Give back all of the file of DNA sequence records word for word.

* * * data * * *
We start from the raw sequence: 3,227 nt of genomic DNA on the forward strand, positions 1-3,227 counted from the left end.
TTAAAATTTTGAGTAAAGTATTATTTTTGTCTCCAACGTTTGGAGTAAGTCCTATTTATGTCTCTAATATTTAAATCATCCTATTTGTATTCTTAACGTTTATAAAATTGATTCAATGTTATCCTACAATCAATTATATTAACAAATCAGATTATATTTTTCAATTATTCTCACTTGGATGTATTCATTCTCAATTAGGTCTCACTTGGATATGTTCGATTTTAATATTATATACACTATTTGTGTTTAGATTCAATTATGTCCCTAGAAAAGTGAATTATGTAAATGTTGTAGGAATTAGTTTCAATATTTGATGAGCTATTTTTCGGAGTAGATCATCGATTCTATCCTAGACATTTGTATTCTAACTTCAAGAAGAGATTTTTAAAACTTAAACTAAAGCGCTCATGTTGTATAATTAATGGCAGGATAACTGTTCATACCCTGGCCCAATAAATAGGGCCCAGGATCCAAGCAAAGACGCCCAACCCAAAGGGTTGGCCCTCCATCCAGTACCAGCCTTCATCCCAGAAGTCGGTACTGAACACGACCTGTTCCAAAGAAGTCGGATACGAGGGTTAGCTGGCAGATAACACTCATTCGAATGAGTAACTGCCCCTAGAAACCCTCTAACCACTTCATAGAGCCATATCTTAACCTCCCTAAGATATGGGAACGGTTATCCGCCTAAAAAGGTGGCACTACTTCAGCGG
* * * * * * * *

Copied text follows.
We start from the raw sequence: 3,227 nt of genomic DNA on the forward strand, positions 1-3,227 counted from the left end.
TTAAAATTTTGAGTAAAGTATTATTTTTGTCTCCAACGTTTGGAGTAAGTCCTATTTATGTCTCTAATATTTAAATCATCCTATTTGTATTCTTAACGTTTATAAAATTGATTCAATGTTATCCTACAATCAATTATATTAACAAATCAGATTATATTTTTCAATTATTCTCACTTGGATGTATTCATTCTCAATTAGGTCTCACTTGGATATGTTCGATTTTAATATTATATACACTATTTGTGTTTAGATTCAATTATGTCCCTAGAAAAGTGAATTATGTAAATGTTGTAGGAATTAGTTTCAATATTTGATGAGCTATTTTTCGGAGTAGATCATCGATTCTATCCTAGACATTTGTATTCTAACTTCAAGAAGAGATTTTTAAAACTTAAACTAAAGCGCTCATGTTGTATAATTAATGGCAGGATAACTGTTCATACCCTGGCCCAATAAATAGGGCCCAGGATCCAAGCAAAGACGCCCAACCCAAAGGGTTGGCCCTCCATCCAGTACCAGCCTTCATCCCAGAAGTCGGTACTGAACACGACCTGTTCCAAAGAAGTCGGATACGAGGGTTAGCTGGCAGATAACACTCATTCGAATGAGTAACTGCCCCTAGAAACCCTCTAACCACTTCATAGAGCCATATCTTAACCTCCCTAAGATATGGGAACGGTTATCCGCCTAAAAAGGTGGCACTACTTCAGCGG